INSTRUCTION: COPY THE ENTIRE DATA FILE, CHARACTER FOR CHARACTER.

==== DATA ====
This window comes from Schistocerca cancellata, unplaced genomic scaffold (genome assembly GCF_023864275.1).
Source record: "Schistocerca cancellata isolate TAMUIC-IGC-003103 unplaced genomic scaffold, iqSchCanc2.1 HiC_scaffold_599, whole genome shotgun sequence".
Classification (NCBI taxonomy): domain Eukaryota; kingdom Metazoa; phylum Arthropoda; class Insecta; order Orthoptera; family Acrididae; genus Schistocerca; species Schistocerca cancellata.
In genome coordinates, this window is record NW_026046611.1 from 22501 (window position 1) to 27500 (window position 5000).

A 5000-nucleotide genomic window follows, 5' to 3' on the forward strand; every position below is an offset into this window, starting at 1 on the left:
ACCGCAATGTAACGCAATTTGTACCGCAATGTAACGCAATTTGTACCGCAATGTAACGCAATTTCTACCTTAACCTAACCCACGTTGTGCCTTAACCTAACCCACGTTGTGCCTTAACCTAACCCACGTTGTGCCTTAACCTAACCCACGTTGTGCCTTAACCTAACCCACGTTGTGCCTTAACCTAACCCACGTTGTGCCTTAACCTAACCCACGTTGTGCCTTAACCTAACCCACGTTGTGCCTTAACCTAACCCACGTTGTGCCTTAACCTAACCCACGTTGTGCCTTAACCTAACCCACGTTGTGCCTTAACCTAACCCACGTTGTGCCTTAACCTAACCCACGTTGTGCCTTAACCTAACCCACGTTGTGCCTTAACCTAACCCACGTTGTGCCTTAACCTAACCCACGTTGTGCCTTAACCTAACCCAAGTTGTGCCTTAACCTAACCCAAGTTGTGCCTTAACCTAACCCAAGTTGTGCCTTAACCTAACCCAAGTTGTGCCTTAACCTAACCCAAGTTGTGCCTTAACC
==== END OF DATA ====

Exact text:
This window comes from Schistocerca cancellata, unplaced genomic scaffold (genome assembly GCF_023864275.1).
Source record: "Schistocerca cancellata isolate TAMUIC-IGC-003103 unplaced genomic scaffold, iqSchCanc2.1 HiC_scaffold_599, whole genome shotgun sequence".
Classification (NCBI taxonomy): domain Eukaryota; kingdom Metazoa; phylum Arthropoda; class Insecta; order Orthoptera; family Acrididae; genus Schistocerca; species Schistocerca cancellata.
In genome coordinates, this window is record NW_026046611.1 from 22501 (window position 1) to 27500 (window position 5000).

A 5000-nucleotide genomic window follows, 5' to 3' on the forward strand; every position below is an offset into this window, starting at 1 on the left:
ACCGCAATGTAACGCAATTTGTACCGCAATGTAACGCAATTTGTACCGCAATGTAACGCAATTTCTACCTTAACCTAACCCACGTTGTGCCTTAACCTAACCCACGTTGTGCCTTAACCTAACCCACGTTGTGCCTTAACCTAACCCACGTTGTGCCTTAACCTAACCCACGTTGTGCCTTAACCTAACCCACGTTGTGCCTTAACCTAACCCACGTTGTGCCTTAACCTAACCCACGTTGTGCCTTAACCTAACCCACGTTGTGCCTTAACCTAACCCACGTTGTGCCTTAACCTAACCCACGTTGTGCCTTAACCTAACCCACGTTGTGCCTTAACCTAACCCACGTTGTGCCTTAACCTAACCCACGTTGTGCCTTAACCTAACCCACGTTGTGCCTTAACCTAACCCACGTTGTGCCTTAACCTAACCCAAGTTGTGCCTTAACCTAACCCAAGTTGTGCCTTAACCTAACCCAAGTTGTGCCTTAACCTAACCCAAGTTGTGCCTTAACCTAACCCAAGTTGTGCCTTAACC